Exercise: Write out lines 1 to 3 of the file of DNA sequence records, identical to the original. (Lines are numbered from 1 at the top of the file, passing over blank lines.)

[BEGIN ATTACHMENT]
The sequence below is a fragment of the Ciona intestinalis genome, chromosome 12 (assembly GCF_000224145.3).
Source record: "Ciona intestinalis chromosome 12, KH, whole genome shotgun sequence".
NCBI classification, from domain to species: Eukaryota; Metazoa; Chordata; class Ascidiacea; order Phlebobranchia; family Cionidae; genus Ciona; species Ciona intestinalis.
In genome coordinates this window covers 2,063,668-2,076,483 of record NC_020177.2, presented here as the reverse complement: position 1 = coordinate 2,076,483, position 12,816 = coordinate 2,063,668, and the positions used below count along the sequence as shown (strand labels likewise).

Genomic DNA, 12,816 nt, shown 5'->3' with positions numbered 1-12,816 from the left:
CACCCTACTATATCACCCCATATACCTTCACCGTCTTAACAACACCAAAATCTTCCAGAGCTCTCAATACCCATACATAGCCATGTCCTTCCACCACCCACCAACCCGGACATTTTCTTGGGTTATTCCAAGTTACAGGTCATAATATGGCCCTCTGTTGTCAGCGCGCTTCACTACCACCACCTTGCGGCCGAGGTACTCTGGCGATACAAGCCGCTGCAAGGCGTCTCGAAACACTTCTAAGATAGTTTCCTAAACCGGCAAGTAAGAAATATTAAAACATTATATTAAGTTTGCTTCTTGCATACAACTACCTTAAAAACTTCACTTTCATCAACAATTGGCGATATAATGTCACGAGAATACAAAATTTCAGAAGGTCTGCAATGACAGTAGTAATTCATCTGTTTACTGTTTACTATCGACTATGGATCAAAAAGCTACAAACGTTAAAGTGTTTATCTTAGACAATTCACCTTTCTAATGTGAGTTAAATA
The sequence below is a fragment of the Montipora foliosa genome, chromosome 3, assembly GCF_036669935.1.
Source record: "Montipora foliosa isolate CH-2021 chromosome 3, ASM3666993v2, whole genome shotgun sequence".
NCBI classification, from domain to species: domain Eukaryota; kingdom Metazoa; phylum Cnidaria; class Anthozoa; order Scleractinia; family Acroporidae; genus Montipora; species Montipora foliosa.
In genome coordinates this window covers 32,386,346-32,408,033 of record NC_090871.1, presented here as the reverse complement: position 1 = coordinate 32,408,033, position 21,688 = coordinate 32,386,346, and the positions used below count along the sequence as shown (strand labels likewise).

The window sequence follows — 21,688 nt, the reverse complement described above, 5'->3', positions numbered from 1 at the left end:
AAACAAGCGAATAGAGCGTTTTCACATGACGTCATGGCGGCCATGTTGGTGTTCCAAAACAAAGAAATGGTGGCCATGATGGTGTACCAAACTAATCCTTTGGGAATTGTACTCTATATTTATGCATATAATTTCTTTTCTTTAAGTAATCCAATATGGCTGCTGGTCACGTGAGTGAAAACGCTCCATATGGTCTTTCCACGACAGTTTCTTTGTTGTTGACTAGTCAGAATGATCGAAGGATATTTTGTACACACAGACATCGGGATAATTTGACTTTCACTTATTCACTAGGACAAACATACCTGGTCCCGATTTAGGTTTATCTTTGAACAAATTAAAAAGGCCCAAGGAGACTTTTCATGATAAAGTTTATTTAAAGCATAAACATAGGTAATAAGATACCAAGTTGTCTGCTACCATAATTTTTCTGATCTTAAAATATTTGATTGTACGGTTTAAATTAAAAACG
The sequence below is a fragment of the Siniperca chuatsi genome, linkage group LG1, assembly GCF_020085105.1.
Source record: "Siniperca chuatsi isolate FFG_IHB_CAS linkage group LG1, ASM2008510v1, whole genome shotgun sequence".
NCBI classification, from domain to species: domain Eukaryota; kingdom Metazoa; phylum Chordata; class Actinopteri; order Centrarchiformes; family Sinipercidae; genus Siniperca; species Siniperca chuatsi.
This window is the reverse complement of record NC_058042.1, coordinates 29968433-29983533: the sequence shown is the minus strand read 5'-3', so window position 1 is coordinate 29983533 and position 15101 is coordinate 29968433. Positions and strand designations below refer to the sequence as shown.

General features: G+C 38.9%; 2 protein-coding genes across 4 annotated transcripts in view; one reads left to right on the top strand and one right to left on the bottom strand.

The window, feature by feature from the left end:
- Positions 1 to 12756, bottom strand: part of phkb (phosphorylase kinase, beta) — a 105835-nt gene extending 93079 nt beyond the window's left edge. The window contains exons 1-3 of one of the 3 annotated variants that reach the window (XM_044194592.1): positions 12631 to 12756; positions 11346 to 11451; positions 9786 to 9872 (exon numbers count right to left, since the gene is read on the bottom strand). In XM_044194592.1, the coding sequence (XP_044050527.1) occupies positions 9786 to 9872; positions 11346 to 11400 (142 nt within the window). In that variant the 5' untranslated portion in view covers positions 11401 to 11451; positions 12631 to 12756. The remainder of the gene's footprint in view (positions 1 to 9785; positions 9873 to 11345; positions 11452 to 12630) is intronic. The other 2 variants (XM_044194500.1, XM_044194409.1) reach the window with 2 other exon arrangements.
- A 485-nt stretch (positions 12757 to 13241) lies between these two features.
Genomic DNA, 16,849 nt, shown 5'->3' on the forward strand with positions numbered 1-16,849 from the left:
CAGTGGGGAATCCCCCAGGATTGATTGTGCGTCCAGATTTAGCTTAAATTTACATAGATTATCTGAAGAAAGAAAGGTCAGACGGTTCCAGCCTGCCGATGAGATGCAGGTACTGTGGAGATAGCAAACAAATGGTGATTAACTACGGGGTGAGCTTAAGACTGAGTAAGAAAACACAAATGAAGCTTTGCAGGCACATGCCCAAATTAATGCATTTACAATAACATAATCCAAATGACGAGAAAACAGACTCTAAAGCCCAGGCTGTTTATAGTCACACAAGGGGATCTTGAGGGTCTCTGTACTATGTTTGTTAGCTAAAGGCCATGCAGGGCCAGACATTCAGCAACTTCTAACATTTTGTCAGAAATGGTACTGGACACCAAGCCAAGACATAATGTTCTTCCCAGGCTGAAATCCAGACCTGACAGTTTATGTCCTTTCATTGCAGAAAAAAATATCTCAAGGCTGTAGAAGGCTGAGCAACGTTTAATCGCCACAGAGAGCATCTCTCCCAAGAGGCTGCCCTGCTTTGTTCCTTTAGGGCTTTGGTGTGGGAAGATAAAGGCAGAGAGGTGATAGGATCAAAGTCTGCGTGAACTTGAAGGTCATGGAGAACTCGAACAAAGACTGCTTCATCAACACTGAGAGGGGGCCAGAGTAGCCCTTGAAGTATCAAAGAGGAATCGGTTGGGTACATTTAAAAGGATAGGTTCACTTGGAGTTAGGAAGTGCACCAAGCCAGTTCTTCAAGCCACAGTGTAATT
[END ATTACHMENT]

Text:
The sequence below is a fragment of the Ciona intestinalis genome, chromosome 12 (assembly GCF_000224145.3).
Source record: "Ciona intestinalis chromosome 12, KH, whole genome shotgun sequence".
NCBI classification, from domain to species: Eukaryota; Metazoa; Chordata; class Ascidiacea; order Phlebobranchia; family Cionidae; genus Ciona; species Ciona intestinalis.